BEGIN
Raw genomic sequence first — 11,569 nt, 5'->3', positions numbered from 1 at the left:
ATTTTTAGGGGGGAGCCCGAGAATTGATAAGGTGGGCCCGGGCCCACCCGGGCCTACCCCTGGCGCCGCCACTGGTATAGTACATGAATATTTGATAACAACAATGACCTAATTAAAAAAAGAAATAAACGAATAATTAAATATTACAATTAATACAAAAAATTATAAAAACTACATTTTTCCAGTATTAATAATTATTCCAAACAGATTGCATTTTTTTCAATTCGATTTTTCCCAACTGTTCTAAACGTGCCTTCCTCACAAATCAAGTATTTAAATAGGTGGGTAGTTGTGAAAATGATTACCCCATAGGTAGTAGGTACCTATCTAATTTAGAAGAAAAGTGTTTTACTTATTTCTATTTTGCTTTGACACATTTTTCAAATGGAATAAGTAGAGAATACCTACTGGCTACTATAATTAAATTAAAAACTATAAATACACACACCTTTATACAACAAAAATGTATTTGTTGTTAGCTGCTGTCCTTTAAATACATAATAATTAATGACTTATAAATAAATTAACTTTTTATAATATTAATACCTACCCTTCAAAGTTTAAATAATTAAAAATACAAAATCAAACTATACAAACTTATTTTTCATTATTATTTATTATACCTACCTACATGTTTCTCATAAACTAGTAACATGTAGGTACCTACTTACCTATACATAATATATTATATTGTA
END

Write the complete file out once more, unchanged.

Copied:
Raw genomic sequence first — 11,569 nt, 5'->3', positions numbered from 1 at the left:
ATTTTTAGGGGGGAGCCCGAGAATTGATAAGGTGGGCCCGGGCCCACCCGGGCCTACCCCTGGCGCCGCCACTGGTATAGTACATGAATATTTGATAACAACAATGACCTAATTAAAAAAAGAAATAAACGAATAATTAAATATTACAATTAATACAAAAAATTATAAAAACTACATTTTTCCAGTATTAATAATTATTCCAAACAGATTGCATTTTTTTCAATTCGATTTTTCCCAACTGTTCTAAACGTGCCTTCCTCACAAATCAAGTATTTAAATAGGTGGGTAGTTGTGAAAATGATTACCCCATAGGTAGTAGGTACCTATCTAATTTAGAAGAAAAGTGTTTTACTTATTTCTATTTTGCTTTGACACATTTTTCAAATGGAATAAGTAGAGAATACCTACTGGCTACTATAATTAAATTAAAAACTATAAATACACACACCTTTATACAACAAAAATGTATTTGTTGTTAGCTGCTGTCCTTTAAATACATAATAATTAATGACTTATAAATAAATTAACTTTTTATAATATTAATACCTACCCTTCAAAGTTTAAATAATTAAAAATACAAAATCAAACTATACAAACTTATTTTTCATTATTATTTATTATACCTACCTACATGTTTCTCATAAACTAGTAACATGTAGGTACCTACTTACCTATACATAATATATTATATTGTA